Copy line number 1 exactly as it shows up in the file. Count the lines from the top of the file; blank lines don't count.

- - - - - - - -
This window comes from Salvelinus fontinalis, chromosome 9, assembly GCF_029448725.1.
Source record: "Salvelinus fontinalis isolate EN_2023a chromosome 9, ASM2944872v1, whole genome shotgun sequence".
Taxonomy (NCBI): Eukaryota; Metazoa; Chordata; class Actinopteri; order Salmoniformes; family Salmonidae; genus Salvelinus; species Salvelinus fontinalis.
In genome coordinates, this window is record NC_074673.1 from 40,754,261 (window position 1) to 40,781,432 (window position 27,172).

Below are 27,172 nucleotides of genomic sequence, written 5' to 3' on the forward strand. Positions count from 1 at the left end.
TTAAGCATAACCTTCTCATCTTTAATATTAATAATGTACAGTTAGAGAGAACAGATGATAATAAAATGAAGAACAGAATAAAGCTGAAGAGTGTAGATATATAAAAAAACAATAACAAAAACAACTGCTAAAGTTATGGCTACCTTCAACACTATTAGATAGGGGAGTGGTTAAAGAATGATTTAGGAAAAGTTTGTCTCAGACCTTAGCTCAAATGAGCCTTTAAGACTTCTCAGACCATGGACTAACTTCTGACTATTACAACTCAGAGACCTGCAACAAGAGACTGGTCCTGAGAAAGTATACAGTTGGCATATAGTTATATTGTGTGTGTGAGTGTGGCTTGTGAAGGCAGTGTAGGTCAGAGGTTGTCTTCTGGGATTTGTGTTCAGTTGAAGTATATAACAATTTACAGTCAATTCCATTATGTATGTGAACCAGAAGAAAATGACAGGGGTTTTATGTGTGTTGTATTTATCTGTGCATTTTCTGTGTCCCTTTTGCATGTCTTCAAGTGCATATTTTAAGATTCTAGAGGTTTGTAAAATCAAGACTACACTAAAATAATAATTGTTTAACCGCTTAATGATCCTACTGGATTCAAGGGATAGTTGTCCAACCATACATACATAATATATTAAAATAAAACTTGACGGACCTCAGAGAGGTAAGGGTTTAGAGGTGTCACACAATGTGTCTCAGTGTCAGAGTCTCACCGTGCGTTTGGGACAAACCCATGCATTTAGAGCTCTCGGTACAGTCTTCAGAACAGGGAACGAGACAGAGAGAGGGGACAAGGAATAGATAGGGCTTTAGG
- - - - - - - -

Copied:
This window comes from Salvelinus fontinalis, chromosome 9, assembly GCF_029448725.1.